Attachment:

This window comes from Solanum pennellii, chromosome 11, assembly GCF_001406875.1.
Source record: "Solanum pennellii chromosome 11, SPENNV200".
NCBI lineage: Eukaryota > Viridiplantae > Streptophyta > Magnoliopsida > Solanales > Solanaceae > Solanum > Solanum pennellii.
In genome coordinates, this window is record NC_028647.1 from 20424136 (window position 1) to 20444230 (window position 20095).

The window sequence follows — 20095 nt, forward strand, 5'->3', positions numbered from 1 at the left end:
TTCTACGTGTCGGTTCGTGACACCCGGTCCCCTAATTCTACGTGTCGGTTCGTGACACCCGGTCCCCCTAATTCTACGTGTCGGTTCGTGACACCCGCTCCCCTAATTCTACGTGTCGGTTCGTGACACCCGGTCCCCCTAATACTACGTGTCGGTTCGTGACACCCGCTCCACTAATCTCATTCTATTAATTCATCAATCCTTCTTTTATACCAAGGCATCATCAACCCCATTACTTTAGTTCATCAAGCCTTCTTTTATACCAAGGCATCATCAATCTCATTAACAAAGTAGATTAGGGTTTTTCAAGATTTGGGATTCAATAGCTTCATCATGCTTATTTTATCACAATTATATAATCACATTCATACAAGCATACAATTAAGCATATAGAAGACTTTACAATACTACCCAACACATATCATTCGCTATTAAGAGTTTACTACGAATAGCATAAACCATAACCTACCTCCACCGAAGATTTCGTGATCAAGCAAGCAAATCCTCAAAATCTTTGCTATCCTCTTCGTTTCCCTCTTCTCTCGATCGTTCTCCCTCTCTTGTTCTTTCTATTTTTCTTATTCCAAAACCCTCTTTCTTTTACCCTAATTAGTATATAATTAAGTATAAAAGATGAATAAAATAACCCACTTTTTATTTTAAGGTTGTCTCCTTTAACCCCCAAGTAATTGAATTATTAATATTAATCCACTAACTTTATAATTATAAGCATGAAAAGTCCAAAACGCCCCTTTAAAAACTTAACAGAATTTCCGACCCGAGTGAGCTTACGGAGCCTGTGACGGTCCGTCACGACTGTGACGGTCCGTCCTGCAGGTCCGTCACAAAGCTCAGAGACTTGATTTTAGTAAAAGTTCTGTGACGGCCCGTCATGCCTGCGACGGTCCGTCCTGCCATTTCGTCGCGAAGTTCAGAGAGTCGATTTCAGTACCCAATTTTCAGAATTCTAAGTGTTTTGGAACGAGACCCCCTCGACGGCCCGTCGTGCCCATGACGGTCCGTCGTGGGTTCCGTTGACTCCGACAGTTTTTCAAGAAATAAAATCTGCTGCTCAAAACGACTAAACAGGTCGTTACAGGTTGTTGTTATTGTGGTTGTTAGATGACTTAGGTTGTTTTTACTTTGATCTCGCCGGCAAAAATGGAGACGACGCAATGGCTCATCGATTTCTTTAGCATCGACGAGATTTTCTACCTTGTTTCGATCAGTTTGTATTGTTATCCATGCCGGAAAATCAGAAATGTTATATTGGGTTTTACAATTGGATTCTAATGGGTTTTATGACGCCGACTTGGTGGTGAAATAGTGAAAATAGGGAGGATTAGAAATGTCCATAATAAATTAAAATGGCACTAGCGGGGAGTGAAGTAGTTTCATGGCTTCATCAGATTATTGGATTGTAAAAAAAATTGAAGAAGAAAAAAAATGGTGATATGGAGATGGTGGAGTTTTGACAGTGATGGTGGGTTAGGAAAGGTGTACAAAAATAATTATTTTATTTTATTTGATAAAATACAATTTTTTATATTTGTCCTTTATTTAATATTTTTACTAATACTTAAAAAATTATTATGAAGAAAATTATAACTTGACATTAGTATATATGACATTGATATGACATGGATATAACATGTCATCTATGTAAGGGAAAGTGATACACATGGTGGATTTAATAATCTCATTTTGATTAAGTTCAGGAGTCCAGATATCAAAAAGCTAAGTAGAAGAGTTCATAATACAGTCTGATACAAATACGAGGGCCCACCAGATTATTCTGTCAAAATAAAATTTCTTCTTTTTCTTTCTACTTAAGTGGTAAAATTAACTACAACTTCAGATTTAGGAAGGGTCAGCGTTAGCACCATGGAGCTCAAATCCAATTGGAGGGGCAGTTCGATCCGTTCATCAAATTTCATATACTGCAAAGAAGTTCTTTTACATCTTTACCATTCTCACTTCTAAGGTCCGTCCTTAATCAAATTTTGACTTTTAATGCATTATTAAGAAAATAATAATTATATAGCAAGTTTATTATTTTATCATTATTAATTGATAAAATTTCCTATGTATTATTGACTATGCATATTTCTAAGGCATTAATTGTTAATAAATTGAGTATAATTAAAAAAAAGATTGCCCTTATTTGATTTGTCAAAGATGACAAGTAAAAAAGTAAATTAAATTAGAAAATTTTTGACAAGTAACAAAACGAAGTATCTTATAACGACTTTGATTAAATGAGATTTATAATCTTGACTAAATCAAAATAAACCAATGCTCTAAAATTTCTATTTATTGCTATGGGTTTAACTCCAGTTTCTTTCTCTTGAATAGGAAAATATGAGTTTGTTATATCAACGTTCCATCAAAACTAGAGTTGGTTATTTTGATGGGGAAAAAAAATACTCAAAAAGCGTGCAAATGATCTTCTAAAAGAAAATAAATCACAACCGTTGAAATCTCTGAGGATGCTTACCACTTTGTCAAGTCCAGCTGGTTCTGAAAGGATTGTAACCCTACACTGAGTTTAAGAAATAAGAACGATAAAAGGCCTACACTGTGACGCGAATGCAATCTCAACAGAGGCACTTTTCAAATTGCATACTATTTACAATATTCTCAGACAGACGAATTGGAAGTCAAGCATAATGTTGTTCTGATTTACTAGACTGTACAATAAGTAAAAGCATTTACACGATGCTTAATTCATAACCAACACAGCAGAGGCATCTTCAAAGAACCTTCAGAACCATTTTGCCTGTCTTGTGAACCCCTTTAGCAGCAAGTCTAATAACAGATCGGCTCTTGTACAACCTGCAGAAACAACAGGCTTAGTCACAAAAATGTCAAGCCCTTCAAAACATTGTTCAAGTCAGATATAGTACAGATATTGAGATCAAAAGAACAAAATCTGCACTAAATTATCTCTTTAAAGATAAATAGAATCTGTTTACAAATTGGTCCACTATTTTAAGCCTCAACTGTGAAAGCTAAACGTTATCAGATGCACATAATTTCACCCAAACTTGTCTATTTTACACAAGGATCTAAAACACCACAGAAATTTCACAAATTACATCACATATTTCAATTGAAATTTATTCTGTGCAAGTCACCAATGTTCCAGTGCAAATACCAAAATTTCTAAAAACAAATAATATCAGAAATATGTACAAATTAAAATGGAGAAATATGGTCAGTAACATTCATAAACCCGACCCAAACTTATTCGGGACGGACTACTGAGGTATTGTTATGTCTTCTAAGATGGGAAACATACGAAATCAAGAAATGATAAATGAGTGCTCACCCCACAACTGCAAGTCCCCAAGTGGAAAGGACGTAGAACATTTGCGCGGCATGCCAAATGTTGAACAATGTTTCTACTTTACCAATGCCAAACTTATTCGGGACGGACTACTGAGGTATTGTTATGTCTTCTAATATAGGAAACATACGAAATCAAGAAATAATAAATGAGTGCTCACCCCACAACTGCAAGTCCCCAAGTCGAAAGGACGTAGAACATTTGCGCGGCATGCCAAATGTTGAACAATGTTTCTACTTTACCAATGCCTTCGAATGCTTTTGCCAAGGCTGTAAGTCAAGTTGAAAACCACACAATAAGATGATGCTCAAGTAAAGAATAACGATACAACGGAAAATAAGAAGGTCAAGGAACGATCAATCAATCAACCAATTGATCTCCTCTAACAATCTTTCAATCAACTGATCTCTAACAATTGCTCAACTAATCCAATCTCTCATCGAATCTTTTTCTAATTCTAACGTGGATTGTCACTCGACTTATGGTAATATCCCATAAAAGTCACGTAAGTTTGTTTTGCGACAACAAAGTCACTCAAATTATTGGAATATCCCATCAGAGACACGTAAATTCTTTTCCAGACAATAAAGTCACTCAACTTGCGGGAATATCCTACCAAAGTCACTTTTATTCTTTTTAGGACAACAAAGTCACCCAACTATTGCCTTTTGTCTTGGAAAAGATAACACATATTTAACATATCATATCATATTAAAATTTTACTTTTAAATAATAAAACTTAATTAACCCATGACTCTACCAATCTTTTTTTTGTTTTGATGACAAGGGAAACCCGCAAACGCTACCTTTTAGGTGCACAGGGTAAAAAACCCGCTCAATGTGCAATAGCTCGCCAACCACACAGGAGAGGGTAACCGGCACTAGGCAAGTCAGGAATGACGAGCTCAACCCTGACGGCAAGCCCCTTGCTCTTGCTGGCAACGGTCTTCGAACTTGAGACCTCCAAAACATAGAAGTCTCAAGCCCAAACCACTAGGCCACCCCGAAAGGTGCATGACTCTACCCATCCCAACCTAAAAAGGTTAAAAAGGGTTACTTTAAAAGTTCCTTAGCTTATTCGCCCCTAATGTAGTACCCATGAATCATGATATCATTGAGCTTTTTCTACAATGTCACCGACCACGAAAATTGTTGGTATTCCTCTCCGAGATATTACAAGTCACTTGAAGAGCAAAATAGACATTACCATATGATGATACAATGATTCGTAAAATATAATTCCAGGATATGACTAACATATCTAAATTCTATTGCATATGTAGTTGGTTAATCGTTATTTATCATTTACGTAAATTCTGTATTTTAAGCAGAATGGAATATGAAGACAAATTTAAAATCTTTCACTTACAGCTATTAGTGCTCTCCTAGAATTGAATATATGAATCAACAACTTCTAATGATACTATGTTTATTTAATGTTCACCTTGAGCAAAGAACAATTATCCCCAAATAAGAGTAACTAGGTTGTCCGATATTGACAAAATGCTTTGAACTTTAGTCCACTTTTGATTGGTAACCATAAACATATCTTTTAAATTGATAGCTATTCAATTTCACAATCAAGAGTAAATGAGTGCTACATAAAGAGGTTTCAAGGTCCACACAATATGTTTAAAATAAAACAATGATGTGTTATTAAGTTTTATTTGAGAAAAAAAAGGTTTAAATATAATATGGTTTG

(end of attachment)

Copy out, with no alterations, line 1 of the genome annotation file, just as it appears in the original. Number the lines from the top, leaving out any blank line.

This window comes from Solanum pennellii, chromosome 11, assembly GCF_001406875.1.